Hailing a ride in Baton Rouge could get a lot easier if one of the hottest trends in the tech industry — ride-sharing services — are able to take advantage of a proposed city ordinance.
The services allow passengers to use smartphone apps to hail and pay for a ride, acting as booking services for drivers and their passengers.
Services such as Uber and Lyft have attracted a lot of attention from investors but also have drawn opposition from cab companies and local governments in many cities, including New Orleans, where a preemptive cease-and-desist order was issued in October by the taxicab bureau.
But in Baton Rouge, Metro Councilmen John Delgado and Ryan Heck have introduced a proposal that is designed to make it easier for the car-ride services to operate in the city.
“Our idea is to create a regulatory framework that is inviting to their business model and holds them to the same standards that our taxicab control board has in place,” Heck said. The measure was created in the hopes of attracting a ride-sharing company to Baton Rouge, he said.
Currently, to carry passengers in exchange for a fare in Baton Rouge, one must be a licensed cab driver approved by the taxicab commission. The amended ordinance would relax those requirements. It’s set for a public hearing at the June 25 Metro Council meeting.
Delgado said he hasn’t heard directly from cab company owners, but he understands they are “not really happy” with the proposal.
Uber, one of the best-known ride-sharing services, already is running ads on its website looking for drivers in Baton Rouge.
“We are excited about the potential opportunity to connect riders and drivers in Baton Rouge,” said Kaitlin Durkosh, an Uber spokeswoman.
The company operates in 128 cities across the world, recently entering Austin, Texas, Miami and Orlando, Florida. The value of the company has been pegged at $17 billion, thanks to major investments from banks and venture capital firms.
Ride-share services operating in Baton Rouge will be required to do background checks on potential drivers, inspect vehicles, establish zero-tolerance policies for drug and alcohol use and prohibit riders from “street hails” like a traditional taxi service.
Delgado said he became aware of Uber when he was on a business trip earlier this year. He was trying to get a ride from a friend’s house in metro Dallas to the Dallas-Fort Worth Airport but striking out with local cab companies. “I pressed a button on my phone and saw three or four minutes away, there were four Uber vehicles,” Delgado said. “It was amazing.”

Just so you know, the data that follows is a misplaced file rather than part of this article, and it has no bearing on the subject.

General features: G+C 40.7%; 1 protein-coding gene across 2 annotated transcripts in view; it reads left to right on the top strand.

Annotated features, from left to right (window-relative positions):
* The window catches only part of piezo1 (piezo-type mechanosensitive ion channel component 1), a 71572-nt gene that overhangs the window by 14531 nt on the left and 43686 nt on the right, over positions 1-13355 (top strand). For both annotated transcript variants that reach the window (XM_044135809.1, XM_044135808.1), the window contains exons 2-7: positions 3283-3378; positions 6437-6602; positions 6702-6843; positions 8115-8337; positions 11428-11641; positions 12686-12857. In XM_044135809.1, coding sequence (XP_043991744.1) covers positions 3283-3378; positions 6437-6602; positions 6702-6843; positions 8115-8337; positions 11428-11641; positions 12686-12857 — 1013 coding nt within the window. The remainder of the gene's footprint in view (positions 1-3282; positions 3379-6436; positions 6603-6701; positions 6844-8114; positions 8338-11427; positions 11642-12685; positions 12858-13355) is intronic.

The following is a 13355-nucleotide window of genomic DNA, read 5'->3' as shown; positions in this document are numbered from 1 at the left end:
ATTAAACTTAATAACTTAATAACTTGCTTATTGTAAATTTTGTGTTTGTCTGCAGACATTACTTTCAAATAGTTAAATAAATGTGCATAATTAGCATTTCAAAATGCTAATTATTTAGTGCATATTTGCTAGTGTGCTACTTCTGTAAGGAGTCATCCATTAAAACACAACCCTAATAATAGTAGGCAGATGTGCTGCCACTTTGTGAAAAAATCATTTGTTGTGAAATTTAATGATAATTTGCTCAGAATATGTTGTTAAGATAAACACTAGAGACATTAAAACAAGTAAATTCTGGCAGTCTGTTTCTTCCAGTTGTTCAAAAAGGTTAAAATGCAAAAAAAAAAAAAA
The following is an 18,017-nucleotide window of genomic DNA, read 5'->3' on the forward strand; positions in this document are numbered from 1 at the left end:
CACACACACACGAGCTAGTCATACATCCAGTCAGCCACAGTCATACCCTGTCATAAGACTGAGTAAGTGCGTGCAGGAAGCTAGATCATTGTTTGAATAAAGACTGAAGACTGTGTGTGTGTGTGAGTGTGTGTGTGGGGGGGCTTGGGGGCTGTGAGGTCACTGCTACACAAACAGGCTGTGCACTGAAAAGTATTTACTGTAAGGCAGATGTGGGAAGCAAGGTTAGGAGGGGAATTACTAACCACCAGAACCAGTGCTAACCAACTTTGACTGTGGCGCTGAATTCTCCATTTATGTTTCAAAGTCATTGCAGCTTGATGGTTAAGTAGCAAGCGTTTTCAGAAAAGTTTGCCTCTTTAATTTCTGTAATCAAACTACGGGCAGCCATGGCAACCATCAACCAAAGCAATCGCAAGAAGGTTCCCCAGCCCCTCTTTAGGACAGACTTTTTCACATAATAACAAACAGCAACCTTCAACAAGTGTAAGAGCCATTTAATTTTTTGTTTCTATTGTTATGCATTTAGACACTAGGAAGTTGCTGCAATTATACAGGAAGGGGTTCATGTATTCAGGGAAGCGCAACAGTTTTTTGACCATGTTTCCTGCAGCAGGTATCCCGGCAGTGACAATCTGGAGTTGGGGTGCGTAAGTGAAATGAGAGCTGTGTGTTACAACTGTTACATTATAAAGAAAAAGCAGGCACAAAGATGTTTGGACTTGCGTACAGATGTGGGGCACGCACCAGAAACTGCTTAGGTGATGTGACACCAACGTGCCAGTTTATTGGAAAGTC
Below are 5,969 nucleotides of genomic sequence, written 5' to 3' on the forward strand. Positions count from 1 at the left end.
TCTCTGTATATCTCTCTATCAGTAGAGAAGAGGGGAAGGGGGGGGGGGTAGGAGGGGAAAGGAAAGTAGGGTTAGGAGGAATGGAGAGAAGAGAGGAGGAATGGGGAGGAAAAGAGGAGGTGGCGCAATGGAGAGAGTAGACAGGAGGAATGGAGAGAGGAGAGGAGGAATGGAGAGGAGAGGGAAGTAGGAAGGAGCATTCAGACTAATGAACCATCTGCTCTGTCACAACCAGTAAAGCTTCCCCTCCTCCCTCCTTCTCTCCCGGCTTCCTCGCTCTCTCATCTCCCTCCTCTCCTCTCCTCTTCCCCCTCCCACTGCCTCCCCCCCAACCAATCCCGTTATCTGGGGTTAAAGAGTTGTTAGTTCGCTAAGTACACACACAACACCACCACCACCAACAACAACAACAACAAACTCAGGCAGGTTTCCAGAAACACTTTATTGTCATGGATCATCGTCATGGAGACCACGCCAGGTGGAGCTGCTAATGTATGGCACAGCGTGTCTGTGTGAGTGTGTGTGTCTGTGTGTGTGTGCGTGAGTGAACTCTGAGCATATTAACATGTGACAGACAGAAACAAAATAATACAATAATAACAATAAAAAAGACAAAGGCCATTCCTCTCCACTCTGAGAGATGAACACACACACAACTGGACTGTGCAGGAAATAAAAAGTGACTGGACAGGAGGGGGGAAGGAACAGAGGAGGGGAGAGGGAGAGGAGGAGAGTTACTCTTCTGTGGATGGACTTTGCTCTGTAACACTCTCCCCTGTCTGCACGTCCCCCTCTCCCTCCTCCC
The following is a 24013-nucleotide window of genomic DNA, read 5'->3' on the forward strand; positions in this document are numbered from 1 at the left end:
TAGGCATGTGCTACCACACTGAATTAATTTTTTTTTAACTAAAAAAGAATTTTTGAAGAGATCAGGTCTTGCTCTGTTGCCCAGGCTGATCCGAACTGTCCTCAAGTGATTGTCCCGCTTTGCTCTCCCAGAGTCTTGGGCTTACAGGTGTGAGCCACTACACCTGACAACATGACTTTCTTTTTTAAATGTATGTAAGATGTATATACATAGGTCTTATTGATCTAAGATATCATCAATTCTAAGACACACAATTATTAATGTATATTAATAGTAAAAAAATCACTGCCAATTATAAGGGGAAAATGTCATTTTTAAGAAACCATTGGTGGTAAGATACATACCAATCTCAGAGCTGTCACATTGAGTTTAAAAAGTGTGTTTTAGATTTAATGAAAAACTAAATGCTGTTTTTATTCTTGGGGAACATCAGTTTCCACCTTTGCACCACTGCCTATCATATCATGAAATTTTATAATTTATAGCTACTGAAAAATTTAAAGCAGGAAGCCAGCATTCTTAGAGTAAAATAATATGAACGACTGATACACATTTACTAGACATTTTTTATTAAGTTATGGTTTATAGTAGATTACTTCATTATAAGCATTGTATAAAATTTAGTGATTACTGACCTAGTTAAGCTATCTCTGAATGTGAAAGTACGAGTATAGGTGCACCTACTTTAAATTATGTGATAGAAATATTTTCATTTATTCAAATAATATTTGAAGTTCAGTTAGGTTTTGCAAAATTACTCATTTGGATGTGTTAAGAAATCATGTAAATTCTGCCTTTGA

Uber customers use a smartphone app to hail drivers and pay for the service with a credit card they have connected to their account. Lyft works in a similar way, and cars used by drivers have big pink mustaches on the front to make them easier for riders to see.
In New Orleans and other cities, cab companies have fought attempts by Uber to enter the market, saying the business has an unfair advantage. Cab companies in New Orleans must have an actual office and a fleet of at least two vehicles. Plus, they have to pay their employees.
Uber and Lyft don’t own any vehicles or employ drivers. They work as a booking service for approved drivers and transportation companies and collect a cut of each fare.
Uber drivers are subject to local, state and federal criminal background checks and ongoing reviews of their motor vehicle records.
Heck said there’s a “lot of pent-up demand” for ride-sharing services.
But local taxicab drivers aren’t thrilled about the idea.
Wallace Julien, a driver for Bayou Taxi and Airport Cab, said the taxi business is down in Baton Rouge, so more competition isn’t needed. “There’s no need for that,” said Julien, noting Thursday he was waiting two to three hours for a fare.
Representatives from Yellow Cab of Baton Rouge, the biggest local cab company, were unavailable for comment Thursday.
Delgado said by allowing ride-sharing companies to enter the market, more people would use paid transportation. The reason people aren’t riding cabs is that there are 101 licensed vehicles in East Baton Rouge Parish, meaning that waits of 45 minutes to an hour for a ride are common, he said.
“When Uber goes into effect, that will quadruple or quintuple the number of people giving rides,” he said, because drivers for ride-sharing services make more money.
And by increasing the amount of vehicles on the road, that will reduce the number of drunken drivers. “Every city where Uber goes in, they see DWI rates drop,” he said.
Follow Timothy Boone on Twitter @TCB_TheAdvocate